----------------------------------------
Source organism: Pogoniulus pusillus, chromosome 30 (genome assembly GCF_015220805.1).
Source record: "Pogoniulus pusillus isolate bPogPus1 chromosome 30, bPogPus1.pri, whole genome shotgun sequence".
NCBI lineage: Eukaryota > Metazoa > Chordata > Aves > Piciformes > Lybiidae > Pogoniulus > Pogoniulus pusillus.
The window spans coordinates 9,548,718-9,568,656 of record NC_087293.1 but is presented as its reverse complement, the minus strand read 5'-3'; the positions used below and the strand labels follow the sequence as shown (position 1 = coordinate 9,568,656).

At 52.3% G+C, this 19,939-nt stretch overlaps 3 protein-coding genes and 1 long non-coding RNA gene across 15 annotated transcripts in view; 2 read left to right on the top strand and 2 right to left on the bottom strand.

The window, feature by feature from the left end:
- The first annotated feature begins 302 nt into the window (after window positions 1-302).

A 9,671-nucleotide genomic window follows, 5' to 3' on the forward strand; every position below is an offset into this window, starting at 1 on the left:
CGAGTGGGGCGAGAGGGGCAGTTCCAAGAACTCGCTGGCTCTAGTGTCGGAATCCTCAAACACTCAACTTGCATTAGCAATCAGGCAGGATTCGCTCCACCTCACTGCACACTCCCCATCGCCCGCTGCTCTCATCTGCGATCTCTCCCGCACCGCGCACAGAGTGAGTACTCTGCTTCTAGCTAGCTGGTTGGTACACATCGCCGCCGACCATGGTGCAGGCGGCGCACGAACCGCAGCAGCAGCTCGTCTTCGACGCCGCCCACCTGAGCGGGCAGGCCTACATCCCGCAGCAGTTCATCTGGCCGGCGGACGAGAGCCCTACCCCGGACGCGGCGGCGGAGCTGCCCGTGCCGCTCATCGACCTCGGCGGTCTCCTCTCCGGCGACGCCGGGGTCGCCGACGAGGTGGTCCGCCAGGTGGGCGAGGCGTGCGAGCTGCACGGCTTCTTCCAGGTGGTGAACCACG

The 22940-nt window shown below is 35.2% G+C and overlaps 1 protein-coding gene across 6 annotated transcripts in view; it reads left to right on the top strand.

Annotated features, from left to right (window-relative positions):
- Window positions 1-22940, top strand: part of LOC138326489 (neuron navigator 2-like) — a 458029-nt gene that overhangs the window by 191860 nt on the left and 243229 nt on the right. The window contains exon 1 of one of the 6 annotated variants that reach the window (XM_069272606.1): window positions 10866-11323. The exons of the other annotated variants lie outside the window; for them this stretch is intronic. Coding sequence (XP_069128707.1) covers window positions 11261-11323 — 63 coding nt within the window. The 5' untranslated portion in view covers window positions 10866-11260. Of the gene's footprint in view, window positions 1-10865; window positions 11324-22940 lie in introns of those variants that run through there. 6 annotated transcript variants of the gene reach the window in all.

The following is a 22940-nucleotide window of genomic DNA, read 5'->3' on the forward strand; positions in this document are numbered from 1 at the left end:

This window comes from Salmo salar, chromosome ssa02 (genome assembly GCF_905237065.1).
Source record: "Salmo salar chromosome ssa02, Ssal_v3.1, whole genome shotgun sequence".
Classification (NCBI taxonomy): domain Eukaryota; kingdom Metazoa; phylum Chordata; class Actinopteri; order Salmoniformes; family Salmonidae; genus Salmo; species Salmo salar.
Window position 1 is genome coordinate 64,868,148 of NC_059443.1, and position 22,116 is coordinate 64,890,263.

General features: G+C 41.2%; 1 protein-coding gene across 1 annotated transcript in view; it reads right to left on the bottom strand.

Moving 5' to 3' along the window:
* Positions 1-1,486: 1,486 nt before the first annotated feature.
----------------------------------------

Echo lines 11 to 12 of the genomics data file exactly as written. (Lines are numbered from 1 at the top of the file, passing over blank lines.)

Annotated features, from left to right (window-relative positions):
- Window positions 1-22940, top strand: part of LOC138326489 (neuron navigator 2-like) — a 458029-nt gene that overhangs the window by 191860 nt on the left and 243229 nt on the right. The window contains exon 1 of one of the 6 annotated variants that reach the window (XM_069272606.1): window positions 10866-11323. The exons of the other annotated variants lie outside the window; for them this stretch is intronic. Coding sequence (XP_069128707.1) covers window positions 11261-11323 — 63 coding nt within the window. The 5' untranslated portion in view covers window positions 10866-11260. Of the gene's footprint in view, window positions 1-10865; window positions 11324-22940 lie in introns of those variants that run through there. 6 annotated transcript variants of the gene reach the window in all.